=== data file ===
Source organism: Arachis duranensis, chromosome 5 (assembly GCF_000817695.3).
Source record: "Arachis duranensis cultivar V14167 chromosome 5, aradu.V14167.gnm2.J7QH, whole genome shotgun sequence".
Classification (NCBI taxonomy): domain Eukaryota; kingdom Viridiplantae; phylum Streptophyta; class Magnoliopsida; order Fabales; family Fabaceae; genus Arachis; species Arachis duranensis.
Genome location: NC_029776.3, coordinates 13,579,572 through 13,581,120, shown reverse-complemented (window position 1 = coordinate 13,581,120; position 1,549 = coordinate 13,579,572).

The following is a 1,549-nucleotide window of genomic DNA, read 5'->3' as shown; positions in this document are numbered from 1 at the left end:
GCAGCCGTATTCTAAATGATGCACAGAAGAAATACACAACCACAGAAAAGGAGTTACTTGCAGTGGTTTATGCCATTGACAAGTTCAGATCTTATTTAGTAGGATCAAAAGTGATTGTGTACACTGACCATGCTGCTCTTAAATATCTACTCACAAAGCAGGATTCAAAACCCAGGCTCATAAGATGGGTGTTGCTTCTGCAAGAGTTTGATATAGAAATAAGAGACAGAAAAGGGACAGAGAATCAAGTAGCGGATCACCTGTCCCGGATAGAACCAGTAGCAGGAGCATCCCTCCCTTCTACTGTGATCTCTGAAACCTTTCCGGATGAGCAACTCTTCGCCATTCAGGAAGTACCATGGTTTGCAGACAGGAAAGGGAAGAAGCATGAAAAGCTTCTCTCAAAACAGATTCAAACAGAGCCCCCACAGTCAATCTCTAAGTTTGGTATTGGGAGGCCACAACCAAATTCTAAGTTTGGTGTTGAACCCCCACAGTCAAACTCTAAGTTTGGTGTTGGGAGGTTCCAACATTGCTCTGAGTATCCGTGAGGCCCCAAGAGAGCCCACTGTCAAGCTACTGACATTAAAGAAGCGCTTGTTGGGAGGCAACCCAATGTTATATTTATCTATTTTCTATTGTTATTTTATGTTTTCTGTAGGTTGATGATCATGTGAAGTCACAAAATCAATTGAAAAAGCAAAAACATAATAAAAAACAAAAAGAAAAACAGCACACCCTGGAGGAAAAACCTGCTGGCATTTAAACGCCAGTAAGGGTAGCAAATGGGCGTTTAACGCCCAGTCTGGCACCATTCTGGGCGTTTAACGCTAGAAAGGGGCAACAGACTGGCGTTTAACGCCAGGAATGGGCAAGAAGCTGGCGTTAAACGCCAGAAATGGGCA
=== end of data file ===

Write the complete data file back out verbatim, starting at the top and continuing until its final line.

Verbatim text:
Source organism: Arachis duranensis, chromosome 5 (assembly GCF_000817695.3).
Source record: "Arachis duranensis cultivar V14167 chromosome 5, aradu.V14167.gnm2.J7QH, whole genome shotgun sequence".
Classification (NCBI taxonomy): domain Eukaryota; kingdom Viridiplantae; phylum Streptophyta; class Magnoliopsida; order Fabales; family Fabaceae; genus Arachis; species Arachis duranensis.
Genome location: NC_029776.3, coordinates 13,579,572 through 13,581,120, shown reverse-complemented (window position 1 = coordinate 13,581,120; position 1,549 = coordinate 13,579,572).

The following is a 1,549-nucleotide window of genomic DNA, read 5'->3' as shown; positions in this document are numbered from 1 at the left end:
GCAGCCGTATTCTAAATGATGCACAGAAGAAATACACAACCACAGAAAAGGAGTTACTTGCAGTGGTTTATGCCATTGACAAGTTCAGATCTTATTTAGTAGGATCAAAAGTGATTGTGTACACTGACCATGCTGCTCTTAAATATCTACTCACAAAGCAGGATTCAAAACCCAGGCTCATAAGATGGGTGTTGCTTCTGCAAGAGTTTGATATAGAAATAAGAGACAGAAAAGGGACAGAGAATCAAGTAGCGGATCACCTGTCCCGGATAGAACCAGTAGCAGGAGCATCCCTCCCTTCTACTGTGATCTCTGAAACCTTTCCGGATGAGCAACTCTTCGCCATTCAGGAAGTACCATGGTTTGCAGACAGGAAAGGGAAGAAGCATGAAAAGCTTCTCTCAAAACAGATTCAAACAGAGCCCCCACAGTCAATCTCTAAGTTTGGTATTGGGAGGCCACAACCAAATTCTAAGTTTGGTGTTGAACCCCCACAGTCAAACTCTAAGTTTGGTGTTGGGAGGTTCCAACATTGCTCTGAGTATCCGTGAGGCCCCAAGAGAGCCCACTGTCAAGCTACTGACATTAAAGAAGCGCTTGTTGGGAGGCAACCCAATGTTATATTTATCTATTTTCTATTGTTATTTTATGTTTTCTGTAGGTTGATGATCATGTGAAGTCACAAAATCAATTGAAAAAGCAAAAACATAATAAAAAACAAAAAGAAAAACAGCACACCCTGGAGGAAAAACCTGCTGGCATTTAAACGCCAGTAAGGGTAGCAAATGGGCGTTTAACGCCCAGTCTGGCACCATTCTGGGCGTTTAACGCTAGAAAGGGGCAACAGACTGGCGTTTAACGCCAGGAATGGGCAAGAAGCTGGCGTTAAACGCCAGAAATGGGCA